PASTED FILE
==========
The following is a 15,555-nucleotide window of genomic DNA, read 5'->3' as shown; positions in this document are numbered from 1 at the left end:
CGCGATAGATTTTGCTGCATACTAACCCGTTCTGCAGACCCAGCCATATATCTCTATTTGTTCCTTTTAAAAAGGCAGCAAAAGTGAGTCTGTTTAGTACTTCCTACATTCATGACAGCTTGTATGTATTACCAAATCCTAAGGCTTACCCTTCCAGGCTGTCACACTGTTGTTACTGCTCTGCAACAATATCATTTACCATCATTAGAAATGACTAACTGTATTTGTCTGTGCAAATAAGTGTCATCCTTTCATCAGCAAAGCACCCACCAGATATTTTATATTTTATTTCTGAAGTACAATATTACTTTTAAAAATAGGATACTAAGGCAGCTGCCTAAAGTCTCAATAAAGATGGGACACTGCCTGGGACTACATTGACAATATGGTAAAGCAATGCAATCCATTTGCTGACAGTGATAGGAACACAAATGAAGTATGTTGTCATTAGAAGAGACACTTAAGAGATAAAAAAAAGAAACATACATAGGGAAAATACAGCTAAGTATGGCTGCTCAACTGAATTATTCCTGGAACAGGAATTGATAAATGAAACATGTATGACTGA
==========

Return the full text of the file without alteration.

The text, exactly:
The following is a 15,555-nucleotide window of genomic DNA, read 5'->3' as shown; positions in this document are numbered from 1 at the left end:
CGCGATAGATTTTGCTGCATACTAACCCGTTCTGCAGACCCAGCCATATATCTCTATTTGTTCCTTTTAAAAAGGCAGCAAAAGTGAGTCTGTTTAGTACTTCCTACATTCATGACAGCTTGTATGTATTACCAAATCCTAAGGCTTACCCTTCCAGGCTGTCACACTGTTGTTACTGCTCTGCAACAATATCATTTACCATCATTAGAAATGACTAACTGTATTTGTCTGTGCAAATAAGTGTCATCCTTTCATCAGCAAAGCACCCACCAGATATTTTATATTTTATTTCTGAAGTACAATATTACTTTTAAAAATAGGATACTAAGGCAGCTGCCTAAAGTCTCAATAAAGATGGGACACTGCCTGGGACTACATTGACAATATGGTAAAGCAATGCAATCCATTTGCTGACAGTGATAGGAACACAAATGAAGTATGTTGTCATTAGAAGAGACACTTAAGAGATAAAAAAAAGAAACATACATAGGGAAAATACAGCTAAGTATGGCTGCTCAACTGAATTATTCCTGGAACAGGAATTGATAAATGAAACATGTATGACTGA